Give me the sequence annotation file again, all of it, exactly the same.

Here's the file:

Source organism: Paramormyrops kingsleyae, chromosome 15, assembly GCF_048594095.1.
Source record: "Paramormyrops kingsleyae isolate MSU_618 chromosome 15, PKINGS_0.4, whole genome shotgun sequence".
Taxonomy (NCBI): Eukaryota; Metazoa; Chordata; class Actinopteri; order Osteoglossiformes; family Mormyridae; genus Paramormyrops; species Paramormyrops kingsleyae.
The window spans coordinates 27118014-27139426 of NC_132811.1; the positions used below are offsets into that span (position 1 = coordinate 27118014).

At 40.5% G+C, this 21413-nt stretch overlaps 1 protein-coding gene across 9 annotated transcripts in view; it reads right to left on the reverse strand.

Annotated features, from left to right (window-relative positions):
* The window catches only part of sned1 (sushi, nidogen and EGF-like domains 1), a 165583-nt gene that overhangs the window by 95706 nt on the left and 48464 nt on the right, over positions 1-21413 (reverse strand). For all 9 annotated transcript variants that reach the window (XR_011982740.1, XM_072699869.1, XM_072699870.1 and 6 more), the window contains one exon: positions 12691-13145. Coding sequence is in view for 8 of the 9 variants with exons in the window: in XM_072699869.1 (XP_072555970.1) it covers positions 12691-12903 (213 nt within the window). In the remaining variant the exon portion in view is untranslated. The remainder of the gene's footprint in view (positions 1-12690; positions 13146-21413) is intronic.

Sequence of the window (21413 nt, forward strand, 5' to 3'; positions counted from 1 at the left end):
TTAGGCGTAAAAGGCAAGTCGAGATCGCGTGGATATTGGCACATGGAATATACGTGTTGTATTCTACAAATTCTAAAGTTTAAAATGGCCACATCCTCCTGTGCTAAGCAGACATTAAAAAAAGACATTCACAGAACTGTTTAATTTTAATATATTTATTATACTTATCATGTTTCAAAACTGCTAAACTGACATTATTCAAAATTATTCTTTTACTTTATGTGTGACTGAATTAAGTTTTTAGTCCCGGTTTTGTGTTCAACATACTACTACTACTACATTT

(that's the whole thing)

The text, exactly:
Source organism: Paramormyrops kingsleyae, chromosome 15, assembly GCF_048594095.1.
Source record: "Paramormyrops kingsleyae isolate MSU_618 chromosome 15, PKINGS_0.4, whole genome shotgun sequence".
Taxonomy (NCBI): Eukaryota; Metazoa; Chordata; class Actinopteri; order Osteoglossiformes; family Mormyridae; genus Paramormyrops; species Paramormyrops kingsleyae.
The window spans coordinates 27118014-27139426 of NC_132811.1; the positions used below are offsets into that span (position 1 = coordinate 27118014).

At 40.5% G+C, this 21413-nt stretch overlaps 1 protein-coding gene across 9 annotated transcripts in view; it reads right to left on the reverse strand.

Annotated features, from left to right (window-relative positions):
* The window catches only part of sned1 (sushi, nidogen and EGF-like domains 1), a 165583-nt gene that overhangs the window by 95706 nt on the left and 48464 nt on the right, over positions 1-21413 (reverse strand). For all 9 annotated transcript variants that reach the window (XR_011982740.1, XM_072699869.1, XM_072699870.1 and 6 more), the window contains one exon: positions 12691-13145. Coding sequence is in view for 8 of the 9 variants with exons in the window: in XM_072699869.1 (XP_072555970.1) it covers positions 12691-12903 (213 nt within the window). In the remaining variant the exon portion in view is untranslated. The remainder of the gene's footprint in view (positions 1-12690; positions 13146-21413) is intronic.

Sequence of the window (21413 nt, forward strand, 5' to 3'; positions counted from 1 at the left end):
TTAGGCGTAAAAGGCAAGTCGAGATCGCGTGGATATTGGCACATGGAATATACGTGTTGTATTCTACAAATTCTAAAGTTTAAAATGGCCACATCCTCCTGTGCTAAGCAGACATTAAAAAAAGACATTCACAGAACTGTTTAATTTTAATATATTTATTATACTTATCATGTTTCAAAACTGCTAAACTGACATTATTCAAAATTATTCTTTTACTTTATGTGTGACTGAATTAAGTTTTTAGTCCCGGTTTTGTGTTCAACATACTACTACTACTACATTT